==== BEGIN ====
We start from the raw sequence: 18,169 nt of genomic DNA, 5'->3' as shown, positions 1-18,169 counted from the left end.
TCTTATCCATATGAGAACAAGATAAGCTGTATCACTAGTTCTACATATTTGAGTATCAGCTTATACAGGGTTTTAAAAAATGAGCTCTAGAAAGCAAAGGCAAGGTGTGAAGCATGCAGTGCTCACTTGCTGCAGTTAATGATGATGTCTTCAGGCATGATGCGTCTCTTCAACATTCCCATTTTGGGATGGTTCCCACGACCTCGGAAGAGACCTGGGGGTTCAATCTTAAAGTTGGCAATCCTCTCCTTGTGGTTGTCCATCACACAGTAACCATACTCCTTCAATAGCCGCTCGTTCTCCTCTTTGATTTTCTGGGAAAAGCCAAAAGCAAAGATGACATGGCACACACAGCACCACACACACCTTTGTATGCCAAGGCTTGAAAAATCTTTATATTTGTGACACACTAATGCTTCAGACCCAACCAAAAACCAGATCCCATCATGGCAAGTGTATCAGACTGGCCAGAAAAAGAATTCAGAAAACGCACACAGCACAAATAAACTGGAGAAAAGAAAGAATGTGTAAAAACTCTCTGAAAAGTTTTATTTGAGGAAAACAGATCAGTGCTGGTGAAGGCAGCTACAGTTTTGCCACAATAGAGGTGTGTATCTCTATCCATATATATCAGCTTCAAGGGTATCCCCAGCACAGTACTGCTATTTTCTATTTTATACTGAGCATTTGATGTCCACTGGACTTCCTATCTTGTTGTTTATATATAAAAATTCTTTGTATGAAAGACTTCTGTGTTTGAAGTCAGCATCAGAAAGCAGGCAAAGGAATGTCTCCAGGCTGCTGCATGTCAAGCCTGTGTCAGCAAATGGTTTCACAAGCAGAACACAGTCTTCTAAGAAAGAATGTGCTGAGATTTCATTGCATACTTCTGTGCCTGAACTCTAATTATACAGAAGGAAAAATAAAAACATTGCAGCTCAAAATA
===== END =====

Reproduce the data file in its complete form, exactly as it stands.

We start from the raw sequence: 18,169 nt of genomic DNA, 5'->3' as shown, positions 1-18,169 counted from the left end.
TCTTATCCATATGAGAACAAGATAAGCTGTATCACTAGTTCTACATATTTGAGTATCAGCTTATACAGGGTTTTAAAAAATGAGCTCTAGAAAGCAAAGGCAAGGTGTGAAGCATGCAGTGCTCACTTGCTGCAGTTAATGATGATGTCTTCAGGCATGATGCGTCTCTTCAACATTCCCATTTTGGGATGGTTCCCACGACCTCGGAAGAGACCTGGGGGTTCAATCTTAAAGTTGGCAATCCTCTCCTTGTGGTTGTCCATCACACAGTAACCATACTCCTTCAATAGCCGCTCGTTCTCCTCTTTGATTTTCTGGGAAAAGCCAAAAGCAAAGATGACATGGCACACACAGCACCACACACACCTTTGTATGCCAAGGCTTGAAAAATCTTTATATTTGTGACACACTAATGCTTCAGACCCAACCAAAAACCAGATCCCATCATGGCAAGTGTATCAGACTGGCCAGAAAAAGAATTCAGAAAACGCACACAGCACAAATAAACTGGAGAAAAGAAAGAATGTGTAAAAACTCTCTGAAAAGTTTTATTTGAGGAAAACAGATCAGTGCTGGTGAAGGCAGCTACAGTTTTGCCACAATAGAGGTGTGTATCTCTATCCATATATATCAGCTTCAAGGGTATCCCCAGCACAGTACTGCTATTTTCTATTTTATACTGAGCATTTGATGTCCACTGGACTTCCTATCTTGTTGTTTATATATAAAAATTCTTTGTATGAAAGACTTCTGTGTTTGAAGTCAGCATCAGAAAGCAGGCAAAGGAATGTCTCCAGGCTGCTGCATGTCAAGCCTGTGTCAGCAAATGGTTTCACAAGCAGAACACAGTCTTCTAAGAAAGAATGTGCTGAGATTTCATTGCATACTTCTGTGCCTGAACTCTAATTATACAGAAGGAAAAATAAAAACATTGCAGCTCAAAATA